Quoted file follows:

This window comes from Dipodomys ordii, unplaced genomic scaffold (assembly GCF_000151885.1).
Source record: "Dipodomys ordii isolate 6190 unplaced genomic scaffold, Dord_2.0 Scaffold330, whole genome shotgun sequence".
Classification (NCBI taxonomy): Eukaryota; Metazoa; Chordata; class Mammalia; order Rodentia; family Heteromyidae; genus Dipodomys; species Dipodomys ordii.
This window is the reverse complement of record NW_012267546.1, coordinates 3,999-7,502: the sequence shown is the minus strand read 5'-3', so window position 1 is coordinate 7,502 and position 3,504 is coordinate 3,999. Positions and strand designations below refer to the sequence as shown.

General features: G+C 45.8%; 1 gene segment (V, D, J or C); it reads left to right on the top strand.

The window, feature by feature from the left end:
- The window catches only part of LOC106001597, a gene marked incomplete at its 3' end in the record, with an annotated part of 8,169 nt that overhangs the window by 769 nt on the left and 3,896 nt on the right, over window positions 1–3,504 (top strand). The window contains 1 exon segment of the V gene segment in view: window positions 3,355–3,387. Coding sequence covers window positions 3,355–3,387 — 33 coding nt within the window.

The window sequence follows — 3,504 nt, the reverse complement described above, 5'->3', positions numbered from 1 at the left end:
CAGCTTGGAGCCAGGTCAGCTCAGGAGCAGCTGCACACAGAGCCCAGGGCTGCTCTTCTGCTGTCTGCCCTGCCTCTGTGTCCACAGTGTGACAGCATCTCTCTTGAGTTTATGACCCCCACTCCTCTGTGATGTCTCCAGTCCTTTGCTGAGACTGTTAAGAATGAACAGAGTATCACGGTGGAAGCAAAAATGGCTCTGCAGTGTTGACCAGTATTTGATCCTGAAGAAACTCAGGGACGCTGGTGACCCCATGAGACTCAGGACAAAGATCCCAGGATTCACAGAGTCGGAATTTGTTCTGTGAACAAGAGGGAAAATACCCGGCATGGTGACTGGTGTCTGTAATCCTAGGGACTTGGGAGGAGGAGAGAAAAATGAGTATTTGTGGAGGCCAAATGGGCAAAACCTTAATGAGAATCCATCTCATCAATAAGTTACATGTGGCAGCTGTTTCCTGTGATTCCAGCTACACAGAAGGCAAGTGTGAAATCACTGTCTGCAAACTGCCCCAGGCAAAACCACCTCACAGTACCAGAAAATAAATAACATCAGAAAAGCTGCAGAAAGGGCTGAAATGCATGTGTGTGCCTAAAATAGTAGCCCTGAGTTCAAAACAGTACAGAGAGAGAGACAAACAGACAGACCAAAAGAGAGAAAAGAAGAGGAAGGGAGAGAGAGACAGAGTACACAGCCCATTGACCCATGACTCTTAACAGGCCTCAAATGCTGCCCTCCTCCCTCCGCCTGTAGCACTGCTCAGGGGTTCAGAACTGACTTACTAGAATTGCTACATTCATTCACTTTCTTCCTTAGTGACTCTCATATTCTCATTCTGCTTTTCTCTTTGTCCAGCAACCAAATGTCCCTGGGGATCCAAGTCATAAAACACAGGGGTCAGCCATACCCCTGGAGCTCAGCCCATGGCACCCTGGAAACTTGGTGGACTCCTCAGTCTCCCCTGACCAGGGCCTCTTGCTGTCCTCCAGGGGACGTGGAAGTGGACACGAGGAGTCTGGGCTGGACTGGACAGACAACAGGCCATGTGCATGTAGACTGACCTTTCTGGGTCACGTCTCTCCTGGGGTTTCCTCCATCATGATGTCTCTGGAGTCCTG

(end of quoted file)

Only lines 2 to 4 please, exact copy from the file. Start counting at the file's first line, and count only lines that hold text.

Source record: "Dipodomys ordii isolate 6190 unplaced genomic scaffold, Dord_2.0 Scaffold330, whole genome shotgun sequence".
Classification (NCBI taxonomy): Eukaryota; Metazoa; Chordata; class Mammalia; order Rodentia; family Heteromyidae; genus Dipodomys; species Dipodomys ordii.
This window is the reverse complement of record NW_012267546.1, coordinates 3,999-7,502: the sequence shown is the minus strand read 5'-3', so window position 1 is coordinate 7,502 and position 3,504 is coordinate 3,999. Positions and strand designations below refer to the sequence as shown.